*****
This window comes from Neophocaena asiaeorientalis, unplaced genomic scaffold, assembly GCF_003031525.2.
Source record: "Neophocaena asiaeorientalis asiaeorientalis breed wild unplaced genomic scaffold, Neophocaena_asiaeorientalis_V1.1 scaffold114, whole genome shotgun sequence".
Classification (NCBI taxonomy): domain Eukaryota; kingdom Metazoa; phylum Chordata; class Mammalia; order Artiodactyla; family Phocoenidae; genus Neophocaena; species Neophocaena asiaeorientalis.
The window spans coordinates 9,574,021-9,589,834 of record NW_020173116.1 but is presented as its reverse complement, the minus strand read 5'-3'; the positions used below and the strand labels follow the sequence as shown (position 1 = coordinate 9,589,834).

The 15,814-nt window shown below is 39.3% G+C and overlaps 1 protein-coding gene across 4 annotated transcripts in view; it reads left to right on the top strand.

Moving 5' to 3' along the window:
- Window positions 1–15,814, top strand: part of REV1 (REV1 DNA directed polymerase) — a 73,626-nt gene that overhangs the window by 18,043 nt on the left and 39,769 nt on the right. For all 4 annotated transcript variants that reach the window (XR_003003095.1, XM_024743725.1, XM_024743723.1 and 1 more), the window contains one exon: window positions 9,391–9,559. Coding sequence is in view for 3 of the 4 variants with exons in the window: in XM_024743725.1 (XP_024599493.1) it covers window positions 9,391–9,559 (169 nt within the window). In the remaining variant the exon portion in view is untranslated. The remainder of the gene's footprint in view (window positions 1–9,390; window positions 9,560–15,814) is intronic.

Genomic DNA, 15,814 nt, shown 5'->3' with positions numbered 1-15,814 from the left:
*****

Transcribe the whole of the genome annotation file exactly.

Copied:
This window comes from Neophocaena asiaeorientalis, unplaced genomic scaffold, assembly GCF_003031525.2.
Source record: "Neophocaena asiaeorientalis asiaeorientalis breed wild unplaced genomic scaffold, Neophocaena_asiaeorientalis_V1.1 scaffold114, whole genome shotgun sequence".
Classification (NCBI taxonomy): domain Eukaryota; kingdom Metazoa; phylum Chordata; class Mammalia; order Artiodactyla; family Phocoenidae; genus Neophocaena; species Neophocaena asiaeorientalis.
The window spans coordinates 9,574,021-9,589,834 of record NW_020173116.1 but is presented as its reverse complement, the minus strand read 5'-3'; the positions used below and the strand labels follow the sequence as shown (position 1 = coordinate 9,589,834).

The 15,814-nt window shown below is 39.3% G+C and overlaps 1 protein-coding gene across 4 annotated transcripts in view; it reads left to right on the top strand.

Moving 5' to 3' along the window:
- Window positions 1–15,814, top strand: part of REV1 (REV1 DNA directed polymerase) — a 73,626-nt gene that overhangs the window by 18,043 nt on the left and 39,769 nt on the right. For all 4 annotated transcript variants that reach the window (XR_003003095.1, XM_024743725.1, XM_024743723.1 and 1 more), the window contains one exon: window positions 9,391–9,559. Coding sequence is in view for 3 of the 4 variants with exons in the window: in XM_024743725.1 (XP_024599493.1) it covers window positions 9,391–9,559 (169 nt within the window). In the remaining variant the exon portion in view is untranslated. The remainder of the gene's footprint in view (window positions 1–9,390; window positions 9,560–15,814) is intronic.

Genomic DNA, 15,814 nt, shown 5'->3' with positions numbered 1-15,814 from the left: